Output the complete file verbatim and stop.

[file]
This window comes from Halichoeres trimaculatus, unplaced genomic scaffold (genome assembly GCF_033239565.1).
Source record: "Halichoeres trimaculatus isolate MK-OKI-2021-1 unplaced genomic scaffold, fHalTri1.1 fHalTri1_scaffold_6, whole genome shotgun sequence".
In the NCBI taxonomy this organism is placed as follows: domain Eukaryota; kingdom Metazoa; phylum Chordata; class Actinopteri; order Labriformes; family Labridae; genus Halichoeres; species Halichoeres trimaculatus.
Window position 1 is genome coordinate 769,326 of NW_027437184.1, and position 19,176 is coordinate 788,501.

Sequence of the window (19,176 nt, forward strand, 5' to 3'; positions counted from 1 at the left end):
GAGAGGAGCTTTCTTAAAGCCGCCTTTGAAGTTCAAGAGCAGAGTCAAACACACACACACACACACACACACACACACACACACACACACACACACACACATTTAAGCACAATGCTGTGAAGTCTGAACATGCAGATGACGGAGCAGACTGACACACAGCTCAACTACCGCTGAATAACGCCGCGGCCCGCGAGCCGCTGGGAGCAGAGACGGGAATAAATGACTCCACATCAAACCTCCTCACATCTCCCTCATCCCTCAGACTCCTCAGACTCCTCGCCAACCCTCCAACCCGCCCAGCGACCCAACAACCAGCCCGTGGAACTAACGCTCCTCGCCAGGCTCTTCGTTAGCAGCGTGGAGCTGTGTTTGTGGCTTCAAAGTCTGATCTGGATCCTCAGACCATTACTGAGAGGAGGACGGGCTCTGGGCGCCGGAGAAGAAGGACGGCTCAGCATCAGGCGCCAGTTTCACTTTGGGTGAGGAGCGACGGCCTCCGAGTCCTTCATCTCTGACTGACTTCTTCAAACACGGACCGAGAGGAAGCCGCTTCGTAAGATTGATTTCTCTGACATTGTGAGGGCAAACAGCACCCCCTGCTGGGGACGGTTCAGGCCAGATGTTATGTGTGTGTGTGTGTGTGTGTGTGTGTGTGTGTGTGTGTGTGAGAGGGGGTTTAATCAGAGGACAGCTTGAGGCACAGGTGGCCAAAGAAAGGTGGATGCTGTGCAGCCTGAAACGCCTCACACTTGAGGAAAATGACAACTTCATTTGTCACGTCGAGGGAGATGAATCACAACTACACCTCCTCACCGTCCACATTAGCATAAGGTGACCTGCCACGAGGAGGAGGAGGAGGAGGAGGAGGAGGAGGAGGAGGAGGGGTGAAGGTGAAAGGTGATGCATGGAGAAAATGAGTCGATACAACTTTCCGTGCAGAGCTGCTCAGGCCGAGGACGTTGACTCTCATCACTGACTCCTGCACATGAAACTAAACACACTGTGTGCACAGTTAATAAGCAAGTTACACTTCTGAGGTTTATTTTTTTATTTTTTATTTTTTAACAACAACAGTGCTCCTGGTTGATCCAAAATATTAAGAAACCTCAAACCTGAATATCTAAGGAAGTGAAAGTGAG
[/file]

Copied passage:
This window comes from Halichoeres trimaculatus, unplaced genomic scaffold (genome assembly GCF_033239565.1).
Source record: "Halichoeres trimaculatus isolate MK-OKI-2021-1 unplaced genomic scaffold, fHalTri1.1 fHalTri1_scaffold_6, whole genome shotgun sequence".
In the NCBI taxonomy this organism is placed as follows: domain Eukaryota; kingdom Metazoa; phylum Chordata; class Actinopteri; order Labriformes; family Labridae; genus Halichoeres; species Halichoeres trimaculatus.
Window position 1 is genome coordinate 769,326 of NW_027437184.1, and position 19,176 is coordinate 788,501.

Sequence of the window (19,176 nt, forward strand, 5' to 3'; positions counted from 1 at the left end):
GAGAGGAGCTTTCTTAAAGCCGCCTTTGAAGTTCAAGAGCAGAGTCAAACACACACACACACACACACACACACACACACACACACACACACACACACACATTTAAGCACAATGCTGTGAAGTCTGAACATGCAGATGACGGAGCAGACTGACACACAGCTCAACTACCGCTGAATAACGCCGCGGCCCGCGAGCCGCTGGGAGCAGAGACGGGAATAAATGACTCCACATCAAACCTCCTCACATCTCCCTCATCCCTCAGACTCCTCAGACTCCTCGCCAACCCTCCAACCCGCCCAGCGACCCAACAACCAGCCCGTGGAACTAACGCTCCTCGCCAGGCTCTTCGTTAGCAGCGTGGAGCTGTGTTTGTGGCTTCAAAGTCTGATCTGGATCCTCAGACCATTACTGAGAGGAGGACGGGCTCTGGGCGCCGGAGAAGAAGGACGGCTCAGCATCAGGCGCCAGTTTCACTTTGGGTGAGGAGCGACGGCCTCCGAGTCCTTCATCTCTGACTGACTTCTTCAAACACGGACCGAGAGGAAGCCGCTTCGTAAGATTGATTTCTCTGACATTGTGAGGGCAAACAGCACCCCCTGCTGGGGACGGTTCAGGCCAGATGTTATGTGTGTGTGTGTGTGTGTGTGTGTGTGTGTGTGTGTGTGTGAGAGGGGGTTTAATCAGAGGACAGCTTGAGGCACAGGTGGCCAAAGAAAGGTGGATGCTGTGCAGCCTGAAACGCCTCACACTTGAGGAAAATGACAACTTCATTTGTCACGTCGAGGGAGATGAATCACAACTACACCTCCTCACCGTCCACATTAGCATAAGGTGACCTGCCACGAGGAGGAGGAGGAGGAGGAGGAGGAGGAGGAGGAGGAGGGGTGAAGGTGAAAGGTGATGCATGGAGAAAATGAGTCGATACAACTTTCCGTGCAGAGCTGCTCAGGCCGAGGACGTTGACTCTCATCACTGACTCCTGCACATGAAACTAAACACACTGTGTGCACAGTTAATAAGCAAGTTACACTTCTGAGGTTTATTTTTTTATTTTTTATTTTTTAACAACAACAGTGCTCCTGGTTGATCCAAAATATTAAGAAACCTCAAACCTGAATATCTAAGGAAGTGAAAGTGAG